School closure plans 'called in'

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Image caption,
Ministers will make a final decision on the schools affected

Plans by Scotland's largest council to close three schools have been "called in" by the Scottish government.

Education Secretary Mike Russell made the decision after education inspectors voiced concerns over the moves by Glasgow City Council.

The proposed closures of Stonedyke Primary, St Joan of Arc School and St Aidan's School have now been halted.

Glasgow City Council said the call in was a "political decision" taken for "bogus reasons".

The authority has been asked to provide more information to allow ministers to make a final decision.

Stonedyke Primary teaches youngsters from the Drumchapel and Summerhill areas of the city.

Under the council's plans, pupils would transfer to two other primary schools.

Her Majesty's Inspectorate of Education (HMIE) said there were a "number of issues to be addressed by the council" before it would be clear that the move would have educational benefits.

St Joan of Arc and St Aidan's schools cater for youngsters aged 11 to 18 with additional support needs, with both schools having a number of pupils with autism.

Under the plans, most of these students would go to a new school, with a few transferring to a small specialist unit in John Paul Academy in Glasgow.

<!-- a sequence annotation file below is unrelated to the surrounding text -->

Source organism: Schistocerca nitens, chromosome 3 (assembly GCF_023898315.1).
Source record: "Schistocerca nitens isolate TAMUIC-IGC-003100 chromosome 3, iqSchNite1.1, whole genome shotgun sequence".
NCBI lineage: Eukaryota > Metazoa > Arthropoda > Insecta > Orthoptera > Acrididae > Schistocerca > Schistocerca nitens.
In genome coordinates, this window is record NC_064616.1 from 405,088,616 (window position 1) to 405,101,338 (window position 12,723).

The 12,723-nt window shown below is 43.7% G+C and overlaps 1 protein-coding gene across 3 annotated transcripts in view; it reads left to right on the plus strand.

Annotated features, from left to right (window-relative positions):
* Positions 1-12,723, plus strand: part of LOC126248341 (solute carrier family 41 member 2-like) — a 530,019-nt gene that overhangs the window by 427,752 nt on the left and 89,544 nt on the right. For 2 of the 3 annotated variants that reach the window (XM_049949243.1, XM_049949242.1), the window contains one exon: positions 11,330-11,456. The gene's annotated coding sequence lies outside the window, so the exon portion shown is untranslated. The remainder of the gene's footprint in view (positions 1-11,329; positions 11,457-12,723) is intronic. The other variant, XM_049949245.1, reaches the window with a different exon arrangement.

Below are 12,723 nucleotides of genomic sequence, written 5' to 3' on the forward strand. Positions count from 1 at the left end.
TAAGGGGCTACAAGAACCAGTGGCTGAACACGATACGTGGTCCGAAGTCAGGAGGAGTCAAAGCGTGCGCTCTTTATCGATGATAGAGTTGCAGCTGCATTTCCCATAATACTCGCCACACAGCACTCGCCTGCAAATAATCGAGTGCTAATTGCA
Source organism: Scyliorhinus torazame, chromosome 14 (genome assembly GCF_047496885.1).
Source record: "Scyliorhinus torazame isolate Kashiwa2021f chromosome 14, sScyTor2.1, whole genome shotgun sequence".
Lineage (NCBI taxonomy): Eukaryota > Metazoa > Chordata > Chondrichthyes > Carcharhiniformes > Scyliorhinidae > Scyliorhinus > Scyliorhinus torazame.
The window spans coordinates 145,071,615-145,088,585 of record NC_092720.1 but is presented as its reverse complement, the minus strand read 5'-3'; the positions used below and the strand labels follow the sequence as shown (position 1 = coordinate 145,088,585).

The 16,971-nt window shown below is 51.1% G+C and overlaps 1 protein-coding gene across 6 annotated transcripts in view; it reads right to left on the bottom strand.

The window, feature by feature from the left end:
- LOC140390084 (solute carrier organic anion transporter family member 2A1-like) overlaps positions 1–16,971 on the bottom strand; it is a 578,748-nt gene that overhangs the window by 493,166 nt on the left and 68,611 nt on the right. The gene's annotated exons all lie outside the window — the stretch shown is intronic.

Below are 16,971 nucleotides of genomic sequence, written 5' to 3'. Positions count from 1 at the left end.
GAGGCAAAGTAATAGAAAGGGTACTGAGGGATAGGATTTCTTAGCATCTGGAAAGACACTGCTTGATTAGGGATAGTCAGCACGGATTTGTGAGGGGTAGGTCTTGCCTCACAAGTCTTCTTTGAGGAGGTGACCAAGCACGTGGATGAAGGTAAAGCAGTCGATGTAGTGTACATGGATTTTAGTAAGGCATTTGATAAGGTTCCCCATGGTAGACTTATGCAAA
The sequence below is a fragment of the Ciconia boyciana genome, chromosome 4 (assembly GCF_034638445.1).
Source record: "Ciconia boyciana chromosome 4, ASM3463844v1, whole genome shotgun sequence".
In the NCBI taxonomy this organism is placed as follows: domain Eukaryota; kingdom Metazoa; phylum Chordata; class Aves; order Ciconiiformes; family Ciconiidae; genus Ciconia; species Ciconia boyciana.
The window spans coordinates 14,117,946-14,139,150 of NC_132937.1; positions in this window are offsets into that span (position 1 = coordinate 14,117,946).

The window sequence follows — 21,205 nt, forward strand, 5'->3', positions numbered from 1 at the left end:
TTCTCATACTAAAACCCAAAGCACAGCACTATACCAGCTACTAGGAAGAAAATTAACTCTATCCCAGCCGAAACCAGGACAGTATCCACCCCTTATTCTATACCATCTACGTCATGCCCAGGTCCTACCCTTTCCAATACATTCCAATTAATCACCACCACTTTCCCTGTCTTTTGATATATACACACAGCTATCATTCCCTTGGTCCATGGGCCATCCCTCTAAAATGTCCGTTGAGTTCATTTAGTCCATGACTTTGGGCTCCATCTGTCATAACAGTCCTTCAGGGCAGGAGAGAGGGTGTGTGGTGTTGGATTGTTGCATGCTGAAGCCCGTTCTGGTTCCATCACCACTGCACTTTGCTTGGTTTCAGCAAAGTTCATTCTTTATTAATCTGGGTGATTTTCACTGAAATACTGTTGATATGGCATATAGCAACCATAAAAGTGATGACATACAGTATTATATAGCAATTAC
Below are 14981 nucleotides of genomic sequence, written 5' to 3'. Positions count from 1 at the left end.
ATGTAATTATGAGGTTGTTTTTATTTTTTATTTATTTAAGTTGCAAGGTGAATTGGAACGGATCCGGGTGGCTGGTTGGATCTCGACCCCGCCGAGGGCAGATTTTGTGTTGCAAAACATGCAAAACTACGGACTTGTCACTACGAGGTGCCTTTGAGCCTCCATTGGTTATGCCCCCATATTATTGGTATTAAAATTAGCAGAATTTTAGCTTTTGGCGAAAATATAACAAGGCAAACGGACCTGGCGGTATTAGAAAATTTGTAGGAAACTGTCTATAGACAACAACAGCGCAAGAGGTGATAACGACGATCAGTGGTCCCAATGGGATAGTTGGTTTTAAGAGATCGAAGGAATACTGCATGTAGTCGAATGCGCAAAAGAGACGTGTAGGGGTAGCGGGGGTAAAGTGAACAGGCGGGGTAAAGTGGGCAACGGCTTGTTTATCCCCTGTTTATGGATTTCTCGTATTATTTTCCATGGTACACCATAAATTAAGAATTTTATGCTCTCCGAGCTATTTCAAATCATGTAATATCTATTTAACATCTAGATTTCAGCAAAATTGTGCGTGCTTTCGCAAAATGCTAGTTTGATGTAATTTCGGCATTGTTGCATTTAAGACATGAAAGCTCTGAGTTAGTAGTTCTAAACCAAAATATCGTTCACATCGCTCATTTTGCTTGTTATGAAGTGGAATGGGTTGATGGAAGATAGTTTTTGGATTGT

An HMIE report said: "Given the relative lack of detail about proposed modifications, it is presently difficult to be sure that the council's proposal will lead to improvements in the educational experience of, and outcomes for, young people who are currently in St Aidan's and St Joan of Arc."

Speaking about his decision to call in the closure plans, Mr Russell said: "I do not believe the educational benefits of the proposal are set out in sufficient detail, as HMIE make clear in their reports and I have therefore decided this proposal requires further scrutiny.

Minister 'embarrassed'

"In each of these three schools, education inspectors have raised concerns over Glasgow City Council's plans. These concerns are focused on how the education of the pupils will be improved in their new schools.

"In their official report into the plans, the inspectors have called on Glasgow to provide more information. It is right and proper that we take the time to allow this information to be provided and considered before allowing the closure to go ahead."

Councillor Jean McFadden, executive member for education at Glasgow City Council, said: "This is an entirely political decision which has been taken for entirely bogus reasons.

"The minister is desperately thrashing around looking for something to cover his understandable embarrassment about Crossroads Primary in Ayrshire."

Councillor McFadden's comments refer to the Scottish government's decision not to call in the closure of Crossroads Primary by East Ayrshire Council.

The move was criticised by the Rural Schools Network who said the closure "flew in the face" of laws created to protect smaller schools.

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